This chapter describes the methodologies utilized in the assessment of the morphological and biochemical alterations that occur during vitamin A deficiency in the hamster tracheal epithelium. The tracheal epithelium is of the pseudostratified type—that is, all its cells are in contact with the basement membrane. The epithelial tracheal surface fulfills its function of clearing foreign particles by virtue of the movement of the cilia. These, in turn, are aided in their motion by the presence of the mucus secreted by the goblet cells. Mechanical or chemical injury causes focal replacement of the mucociliary epithelium by a squamous metaplastic phenotype. Eventual reestablishment of the mucociliary epithelium after injury takes place gradually. In animals lacking vitamin A, a similar process of loss of the mucociliary epithelium and squamoid metaplasia is also observed. Retinoids at very low concentrations permit the regeneration of the normal mucociliary phenotype in vivo as well as in organ and cell culture. The morphological changes arising from deficiency of vitamin A are usually assessed at the midpoint of the tracheas. This is in part because the larynx is normally squamoid and keratinized.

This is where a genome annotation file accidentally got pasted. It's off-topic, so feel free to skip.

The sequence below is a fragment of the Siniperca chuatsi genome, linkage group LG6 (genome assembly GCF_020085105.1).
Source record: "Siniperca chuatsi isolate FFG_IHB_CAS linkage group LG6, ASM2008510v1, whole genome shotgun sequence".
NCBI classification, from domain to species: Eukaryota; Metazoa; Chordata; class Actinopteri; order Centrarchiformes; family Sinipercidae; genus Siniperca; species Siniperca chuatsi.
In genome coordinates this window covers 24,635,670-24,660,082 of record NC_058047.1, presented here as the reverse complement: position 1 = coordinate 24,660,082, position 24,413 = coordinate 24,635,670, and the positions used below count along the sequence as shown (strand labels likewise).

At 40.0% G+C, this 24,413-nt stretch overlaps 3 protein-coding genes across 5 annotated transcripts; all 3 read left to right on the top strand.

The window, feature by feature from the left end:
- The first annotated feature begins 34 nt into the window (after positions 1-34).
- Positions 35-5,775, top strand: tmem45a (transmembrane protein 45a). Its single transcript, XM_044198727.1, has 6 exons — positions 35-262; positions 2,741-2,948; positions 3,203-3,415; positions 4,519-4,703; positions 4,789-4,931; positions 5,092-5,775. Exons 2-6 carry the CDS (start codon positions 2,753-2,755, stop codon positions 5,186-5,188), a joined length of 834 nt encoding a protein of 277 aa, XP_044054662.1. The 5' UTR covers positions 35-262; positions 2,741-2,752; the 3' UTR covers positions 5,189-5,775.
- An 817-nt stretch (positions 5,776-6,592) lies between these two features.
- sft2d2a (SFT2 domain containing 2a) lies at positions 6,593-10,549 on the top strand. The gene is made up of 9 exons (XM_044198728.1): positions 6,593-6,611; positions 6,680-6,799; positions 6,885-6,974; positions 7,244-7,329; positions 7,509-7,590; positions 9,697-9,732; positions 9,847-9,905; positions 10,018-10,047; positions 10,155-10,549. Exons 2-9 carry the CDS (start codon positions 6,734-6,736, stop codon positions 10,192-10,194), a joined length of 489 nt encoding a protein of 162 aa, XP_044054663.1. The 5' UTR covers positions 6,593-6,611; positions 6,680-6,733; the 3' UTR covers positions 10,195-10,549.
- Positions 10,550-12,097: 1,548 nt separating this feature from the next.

ASJC Scopus subject areas
- Molecular Biology